People constantly tell me “I don’t know anything about computers or phones. I didn’t grow up with this stuff.”

I feel the same way about cars or anything home repair related.  I didn’t grow up fixing cars or houses. I’m constantly trying to figure out how people know how to fix cars and houses.

I feel like everyone should be good at one thing in life. People who are good at technology and home repairs are all my arch-enemies. I have a friend who has a high level IT job and rebuilds houses in his spare time. It’s the worst.

Sure, I went to college. I took programming classes. I broke my own computer trying to install a disc drive. I was focused on trying to figure out how to impress the girls in college. I focused on trying to stay awake through my classes. We didn’t learn much. None of the technology we have today existed when I was in college, or if it did it was incredibly expensive.

At my first job out of college, on my first day, I installed more RAM (memory) in a PC incorrectly and left my boss to figure out why the PC wouldn’t boot.

Ten years out of college, I went on a job interview at an IT CyberSecurity company. The 2 people I met with asked what I did for fun and I told them I hacked my Wii to play Mario Kart without the game disc. They were incredibly impressed for such a simple feat. Years later, that same company hacked the San Bernardino shooter’s iPhone for the FBI, which seems a billion times more impressive to me.

Here’s what you need to know about technology: It’s not as difficult as you think.

It’s sort of like being a first-grader. Once you learn to read, you’ve cracked the code. The squiggles start to become patterns and make sense, they become letters and words, which become paragraphs and chapters. You’re basically unstoppable once you can read. It’s the same thing with technology. Once you get the main concepts, you’re on your way.  Here are the main concepts:

  • Everything should be easily accessible everywhere, securely.

All my photos should be saved in The Cloud (like Google Photos or iCloud), all my music should be saved in The Cloud (like Google Music), and all my files should be saved in The Cloud (like Google Docs or Dropbox.) If I want to see something saved on my home computer, I can access that remotely using Teamviewer, or make sure the file is uploaded to Dropbox. I can download that file using my phone or my work computer or anyone else’s phone. If something doesn’t connect to something else, you may need to ask for some assistance.

  • Everything is built on the back of something else.

Think about Snapchat. It’s a storytelling app that lets you show your day to everyone who follows you. For Snapchat to exist and work, a camera and data connection of some kind need to be everywhere, like WiFi or 4G. WiFi or 4G everywhere to provide data everywhere, you need a phone. Phones aren’t possible without touchscreens and batteries and microchips. Batteries aren’t possible without power outlets. Everything is just standing on the shoulders of something else. You can do this exercise with anything.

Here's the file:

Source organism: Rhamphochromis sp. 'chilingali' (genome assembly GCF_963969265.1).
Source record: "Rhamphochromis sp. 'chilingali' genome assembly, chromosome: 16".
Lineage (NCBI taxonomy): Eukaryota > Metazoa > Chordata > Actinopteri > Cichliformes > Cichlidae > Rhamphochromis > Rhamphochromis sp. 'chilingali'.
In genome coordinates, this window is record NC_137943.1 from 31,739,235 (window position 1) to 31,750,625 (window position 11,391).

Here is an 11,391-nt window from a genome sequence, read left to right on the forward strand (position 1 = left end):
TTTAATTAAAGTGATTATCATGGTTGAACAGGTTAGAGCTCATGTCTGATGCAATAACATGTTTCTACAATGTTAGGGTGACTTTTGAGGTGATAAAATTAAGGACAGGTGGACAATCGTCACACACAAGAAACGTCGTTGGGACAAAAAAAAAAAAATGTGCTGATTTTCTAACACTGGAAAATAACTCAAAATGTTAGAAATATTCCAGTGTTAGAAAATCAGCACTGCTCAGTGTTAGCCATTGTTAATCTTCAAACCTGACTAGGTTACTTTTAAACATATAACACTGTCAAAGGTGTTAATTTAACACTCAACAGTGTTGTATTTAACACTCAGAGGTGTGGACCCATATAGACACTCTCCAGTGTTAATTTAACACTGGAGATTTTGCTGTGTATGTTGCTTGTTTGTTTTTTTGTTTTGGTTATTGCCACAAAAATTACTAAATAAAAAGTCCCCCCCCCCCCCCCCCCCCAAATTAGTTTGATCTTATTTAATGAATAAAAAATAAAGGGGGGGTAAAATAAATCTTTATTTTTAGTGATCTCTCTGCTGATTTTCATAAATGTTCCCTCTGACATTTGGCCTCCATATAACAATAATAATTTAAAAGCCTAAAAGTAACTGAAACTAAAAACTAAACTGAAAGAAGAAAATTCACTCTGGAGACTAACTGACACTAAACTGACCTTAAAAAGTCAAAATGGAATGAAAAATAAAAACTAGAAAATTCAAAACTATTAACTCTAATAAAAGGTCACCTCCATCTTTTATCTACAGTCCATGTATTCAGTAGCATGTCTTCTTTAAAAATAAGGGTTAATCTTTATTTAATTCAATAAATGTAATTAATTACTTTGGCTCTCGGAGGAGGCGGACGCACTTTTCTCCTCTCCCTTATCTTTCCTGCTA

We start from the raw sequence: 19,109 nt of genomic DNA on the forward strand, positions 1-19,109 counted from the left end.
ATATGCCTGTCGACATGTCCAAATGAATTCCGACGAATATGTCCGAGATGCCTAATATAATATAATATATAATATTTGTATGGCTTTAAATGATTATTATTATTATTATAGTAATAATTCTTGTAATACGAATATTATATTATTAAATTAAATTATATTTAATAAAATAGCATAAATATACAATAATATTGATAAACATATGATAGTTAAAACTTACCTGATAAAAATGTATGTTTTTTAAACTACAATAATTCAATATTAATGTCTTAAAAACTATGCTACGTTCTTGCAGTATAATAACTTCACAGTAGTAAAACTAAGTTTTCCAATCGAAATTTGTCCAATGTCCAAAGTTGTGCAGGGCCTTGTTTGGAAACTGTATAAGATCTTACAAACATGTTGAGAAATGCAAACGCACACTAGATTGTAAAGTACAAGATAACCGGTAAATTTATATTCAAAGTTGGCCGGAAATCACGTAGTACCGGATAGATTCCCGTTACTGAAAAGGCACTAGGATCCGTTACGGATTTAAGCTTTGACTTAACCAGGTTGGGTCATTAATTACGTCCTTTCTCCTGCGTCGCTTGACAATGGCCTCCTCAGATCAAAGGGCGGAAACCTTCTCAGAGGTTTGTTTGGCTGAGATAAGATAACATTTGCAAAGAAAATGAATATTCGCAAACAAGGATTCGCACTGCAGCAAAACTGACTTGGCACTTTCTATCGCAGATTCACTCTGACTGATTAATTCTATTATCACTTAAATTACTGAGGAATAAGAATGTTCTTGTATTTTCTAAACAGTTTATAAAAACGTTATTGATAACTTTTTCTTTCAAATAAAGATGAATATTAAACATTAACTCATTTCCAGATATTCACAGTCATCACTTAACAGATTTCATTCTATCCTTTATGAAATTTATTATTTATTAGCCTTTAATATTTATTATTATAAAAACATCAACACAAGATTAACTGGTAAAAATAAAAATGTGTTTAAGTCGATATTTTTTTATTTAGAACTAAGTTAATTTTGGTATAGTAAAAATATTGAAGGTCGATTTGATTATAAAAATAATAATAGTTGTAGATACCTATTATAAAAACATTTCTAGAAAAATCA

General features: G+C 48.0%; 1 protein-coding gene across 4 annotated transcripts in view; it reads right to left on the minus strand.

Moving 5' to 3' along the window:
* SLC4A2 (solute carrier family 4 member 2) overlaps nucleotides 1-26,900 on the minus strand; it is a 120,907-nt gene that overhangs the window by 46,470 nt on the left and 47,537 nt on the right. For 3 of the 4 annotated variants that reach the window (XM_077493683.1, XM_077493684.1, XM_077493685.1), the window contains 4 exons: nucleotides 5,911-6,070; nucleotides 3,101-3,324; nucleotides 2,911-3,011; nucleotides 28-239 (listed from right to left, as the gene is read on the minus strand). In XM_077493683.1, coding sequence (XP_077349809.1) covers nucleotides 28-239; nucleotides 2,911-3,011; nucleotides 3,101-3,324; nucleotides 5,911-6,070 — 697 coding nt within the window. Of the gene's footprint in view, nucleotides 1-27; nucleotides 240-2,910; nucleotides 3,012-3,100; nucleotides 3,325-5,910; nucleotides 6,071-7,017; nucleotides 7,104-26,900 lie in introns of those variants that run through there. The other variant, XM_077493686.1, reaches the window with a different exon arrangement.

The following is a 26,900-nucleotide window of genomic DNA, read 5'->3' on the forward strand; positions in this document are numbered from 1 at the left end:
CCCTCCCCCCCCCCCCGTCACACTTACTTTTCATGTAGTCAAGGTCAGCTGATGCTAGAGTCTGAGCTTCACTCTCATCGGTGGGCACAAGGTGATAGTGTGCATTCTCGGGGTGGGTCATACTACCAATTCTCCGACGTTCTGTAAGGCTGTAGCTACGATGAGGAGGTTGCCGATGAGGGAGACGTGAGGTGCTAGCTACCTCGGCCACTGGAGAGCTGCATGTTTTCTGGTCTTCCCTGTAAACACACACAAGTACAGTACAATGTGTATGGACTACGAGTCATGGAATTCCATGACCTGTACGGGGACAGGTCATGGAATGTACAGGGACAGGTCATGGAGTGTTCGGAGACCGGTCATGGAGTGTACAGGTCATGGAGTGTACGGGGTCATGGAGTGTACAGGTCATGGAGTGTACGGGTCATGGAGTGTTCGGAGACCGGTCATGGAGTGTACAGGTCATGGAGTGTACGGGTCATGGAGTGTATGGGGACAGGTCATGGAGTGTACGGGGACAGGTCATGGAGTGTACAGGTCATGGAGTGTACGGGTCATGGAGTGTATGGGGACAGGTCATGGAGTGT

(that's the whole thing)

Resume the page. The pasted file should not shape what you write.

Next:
• Everything is individualized.

People who read newspapers are seeing the whatever the news media company wants them to see – from yesterday’s news. When people say “all anyone does is stare at their phones” I say “Isn’t that crazy? They choose what they want to read! And in 2017, no less!” Everyone can subscribe to whatever content they want – YouTube, Reddit, RSS feeds, Instagram, Facebook, or any other platform. You choose the information you want to see. That’s what makes broadcast television seem useless – the show I want to watch is only available during a small window of time that’s probably not convenient to me. Give it to me in a manner that I can decide how and when to watch it.

  • Everything is about marketing.

Just because a product or service costs more does not mean it is better. If you can justify an item’s cost based on its perceived value, that’s fine – just be aware that you can probably find a comparable, less-marketed product or service for less.

  • Everything has a cost.

If you’re using a product or service that doesn’t cost anything – then you’re actually the product. For example, Facebook doesn’t provide you a free website with pictures and videos to be nice. It provides a platform for advertisers to show you their ads. The advertisers are their actual customers. So if you say “why did Facebook change this feature?” the answer is always “so advertisers benefit.” It’s never for your benefit.

  • Every problem has happened before.

You’re not the first to experience a given problem. Type the issue you’re experiencing or the error message into Google and read through the results. If it’s a YouTube video, start watching. If it’s instructions, start reading the steps. A friend of mine who worked in construction used the motto “measure twice, cut once”. It’s the same thing with technology – read the directions twice, ask questions if things are unclear, then proceed.


I could write stories of all the technology mistakes I’ve made. I could tell you that I’ve accidentally deleted important data so you would feel more confident in making mistakes. But generally, if you read all the directions twice and do some investigative Google searching, you’ll be fine- even if you didn’t grow up with this stuff.